COPD: Scope of Guideline (2019)
Guideline Scope Characteristics
Below you will find a list of characteristics that describe the Scope of this Guideline.
Populations to Whom This Guideline May Apply
This guideline applies to adults with COPD.
Other Guideline Overview Material
For more details on the guideline components, use the links in the left navigation bar:
- Scope of Guideline
- Statement of Intent
- Guideline Methods
- Implementation of the Guideline
- Benefits and Harms of Implementing the Recommendations
This guideline was developed for adults in all stages of COPD, regardless of source of diagnosis and for individuals in all settings, except critical care. While individuals with COPD with and without comorbid conditions were included in the research, careful consideration should be given to the application of these guidelines for patients with significant medical co-morbidities. Clinical judgement is crucial in the application of these guidelines.
This guideline is not intended:
- For prevention of COPD in individuals without COPD.
- For individuals with COPD who are on mechanical ventilation.
- For individuals with other pulmonary diagnoses, such as asthma, pulmonary hypertension, interstitial lung disease, and Asthma-COPD Overlap Syndrome.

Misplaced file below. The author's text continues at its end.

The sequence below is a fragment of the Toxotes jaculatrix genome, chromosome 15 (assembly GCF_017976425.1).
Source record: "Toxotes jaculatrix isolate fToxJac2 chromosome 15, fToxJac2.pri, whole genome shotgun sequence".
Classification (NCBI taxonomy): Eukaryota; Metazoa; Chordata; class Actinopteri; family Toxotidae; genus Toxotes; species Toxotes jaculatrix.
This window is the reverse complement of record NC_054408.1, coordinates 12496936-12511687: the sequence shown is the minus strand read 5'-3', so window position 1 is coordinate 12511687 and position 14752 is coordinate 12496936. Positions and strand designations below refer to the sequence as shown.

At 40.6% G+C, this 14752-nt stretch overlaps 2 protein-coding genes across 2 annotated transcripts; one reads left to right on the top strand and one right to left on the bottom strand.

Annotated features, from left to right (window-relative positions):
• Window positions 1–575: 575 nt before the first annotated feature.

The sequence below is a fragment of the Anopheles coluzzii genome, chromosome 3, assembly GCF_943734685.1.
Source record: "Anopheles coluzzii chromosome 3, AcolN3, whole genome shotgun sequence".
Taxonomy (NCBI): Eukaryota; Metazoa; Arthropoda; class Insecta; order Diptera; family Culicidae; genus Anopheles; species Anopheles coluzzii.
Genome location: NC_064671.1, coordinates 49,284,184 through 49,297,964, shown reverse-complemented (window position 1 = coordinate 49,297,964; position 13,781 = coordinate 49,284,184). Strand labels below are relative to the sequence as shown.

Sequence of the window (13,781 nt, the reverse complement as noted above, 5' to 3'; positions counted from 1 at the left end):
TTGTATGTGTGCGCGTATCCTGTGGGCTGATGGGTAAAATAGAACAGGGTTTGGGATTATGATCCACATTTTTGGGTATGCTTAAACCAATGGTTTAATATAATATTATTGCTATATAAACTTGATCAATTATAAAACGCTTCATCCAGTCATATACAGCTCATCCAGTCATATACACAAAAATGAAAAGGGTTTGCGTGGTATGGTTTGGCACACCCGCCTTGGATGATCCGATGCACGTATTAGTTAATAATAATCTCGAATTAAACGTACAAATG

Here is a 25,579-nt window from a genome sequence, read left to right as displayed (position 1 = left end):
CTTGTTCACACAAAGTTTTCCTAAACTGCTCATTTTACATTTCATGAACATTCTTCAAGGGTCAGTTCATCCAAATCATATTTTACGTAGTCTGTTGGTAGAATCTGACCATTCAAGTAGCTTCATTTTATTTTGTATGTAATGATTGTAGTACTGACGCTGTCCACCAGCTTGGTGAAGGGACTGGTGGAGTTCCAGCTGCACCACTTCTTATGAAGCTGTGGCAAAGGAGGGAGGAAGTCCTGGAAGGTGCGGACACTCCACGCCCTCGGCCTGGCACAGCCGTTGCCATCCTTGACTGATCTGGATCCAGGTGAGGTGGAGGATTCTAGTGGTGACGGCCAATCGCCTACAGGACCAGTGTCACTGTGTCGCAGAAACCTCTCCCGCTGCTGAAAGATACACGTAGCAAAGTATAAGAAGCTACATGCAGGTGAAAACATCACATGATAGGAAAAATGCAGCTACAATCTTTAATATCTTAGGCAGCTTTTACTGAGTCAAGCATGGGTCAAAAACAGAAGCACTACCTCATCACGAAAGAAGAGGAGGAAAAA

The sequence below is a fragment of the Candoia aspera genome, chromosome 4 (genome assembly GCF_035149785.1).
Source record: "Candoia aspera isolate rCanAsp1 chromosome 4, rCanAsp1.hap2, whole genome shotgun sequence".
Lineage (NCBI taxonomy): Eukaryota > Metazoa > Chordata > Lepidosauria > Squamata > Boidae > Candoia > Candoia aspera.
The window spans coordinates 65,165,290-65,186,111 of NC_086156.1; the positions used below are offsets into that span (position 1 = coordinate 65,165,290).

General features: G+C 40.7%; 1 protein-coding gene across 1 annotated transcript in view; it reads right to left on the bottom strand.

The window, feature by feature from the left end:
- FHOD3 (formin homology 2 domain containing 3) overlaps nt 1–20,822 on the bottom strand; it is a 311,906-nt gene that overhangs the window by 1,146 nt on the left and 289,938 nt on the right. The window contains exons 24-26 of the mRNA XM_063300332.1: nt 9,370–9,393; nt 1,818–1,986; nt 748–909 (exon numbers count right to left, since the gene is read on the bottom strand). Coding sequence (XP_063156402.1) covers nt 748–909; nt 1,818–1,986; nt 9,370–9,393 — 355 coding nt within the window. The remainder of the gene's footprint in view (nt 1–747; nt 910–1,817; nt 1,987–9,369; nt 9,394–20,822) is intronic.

- For interventions typically within the scope of practice of a certified exercise physiologist or athletic trainer, or other professional, for which, adequate training in physical activity interventions is necessary.
- As a replacement for interventions typically within the scope of practice of behavioral or psychological professional, for which adequate training in behavioral therapy is necessary.
- The reader may explore other EAL Guidelines such as Critical Illness, Diabetes 1 and 2, Adult Weight Management, Hypertension or systematic review projects, such as Adult Nutrition Screening for further information on treatment beyond this guideline.
Assessment of Therapeutic Effectiveness, Counseling, Evaluation, Management, Treatment
Allergy and Immunology, Cardiology, Family Practice, Geriatrics, Internal Medicine, Nutrition, Pulmonary Medicine, Thoracic Surgery